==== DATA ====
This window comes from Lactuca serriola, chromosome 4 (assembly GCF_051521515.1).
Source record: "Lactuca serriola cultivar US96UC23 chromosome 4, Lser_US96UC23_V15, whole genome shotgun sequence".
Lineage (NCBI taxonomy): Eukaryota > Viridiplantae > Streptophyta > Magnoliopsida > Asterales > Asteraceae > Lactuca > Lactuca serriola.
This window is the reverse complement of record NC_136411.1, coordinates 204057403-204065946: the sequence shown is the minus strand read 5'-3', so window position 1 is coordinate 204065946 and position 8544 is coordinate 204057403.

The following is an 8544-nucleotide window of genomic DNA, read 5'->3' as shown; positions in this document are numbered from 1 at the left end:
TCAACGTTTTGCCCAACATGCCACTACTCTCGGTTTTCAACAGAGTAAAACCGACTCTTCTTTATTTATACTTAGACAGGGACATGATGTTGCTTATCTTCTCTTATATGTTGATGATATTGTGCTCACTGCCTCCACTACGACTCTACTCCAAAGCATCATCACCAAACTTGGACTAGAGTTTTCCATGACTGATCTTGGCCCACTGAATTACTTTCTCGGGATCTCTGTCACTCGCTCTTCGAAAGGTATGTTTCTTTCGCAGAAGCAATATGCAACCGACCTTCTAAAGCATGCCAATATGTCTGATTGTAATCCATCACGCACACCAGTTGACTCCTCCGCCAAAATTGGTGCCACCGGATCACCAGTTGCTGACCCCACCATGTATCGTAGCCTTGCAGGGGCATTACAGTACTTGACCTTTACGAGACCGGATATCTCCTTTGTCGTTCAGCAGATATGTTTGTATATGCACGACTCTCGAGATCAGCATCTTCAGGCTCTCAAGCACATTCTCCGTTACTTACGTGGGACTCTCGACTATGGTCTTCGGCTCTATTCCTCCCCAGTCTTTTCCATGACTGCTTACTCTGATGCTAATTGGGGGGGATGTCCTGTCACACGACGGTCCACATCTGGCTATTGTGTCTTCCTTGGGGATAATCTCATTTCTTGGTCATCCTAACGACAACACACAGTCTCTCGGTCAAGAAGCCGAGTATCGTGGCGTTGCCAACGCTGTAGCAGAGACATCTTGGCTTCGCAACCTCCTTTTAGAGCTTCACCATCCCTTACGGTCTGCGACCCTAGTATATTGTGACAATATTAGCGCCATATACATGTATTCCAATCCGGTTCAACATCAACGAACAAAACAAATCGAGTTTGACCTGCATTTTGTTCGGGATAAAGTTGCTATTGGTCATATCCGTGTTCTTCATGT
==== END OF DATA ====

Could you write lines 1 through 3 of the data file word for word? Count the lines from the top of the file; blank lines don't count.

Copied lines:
This window comes from Lactuca serriola, chromosome 4 (assembly GCF_051521515.1).
Source record: "Lactuca serriola cultivar US96UC23 chromosome 4, Lser_US96UC23_V15, whole genome shotgun sequence".
Lineage (NCBI taxonomy): Eukaryota > Viridiplantae > Streptophyta > Magnoliopsida > Asterales > Asteraceae > Lactuca > Lactuca serriola.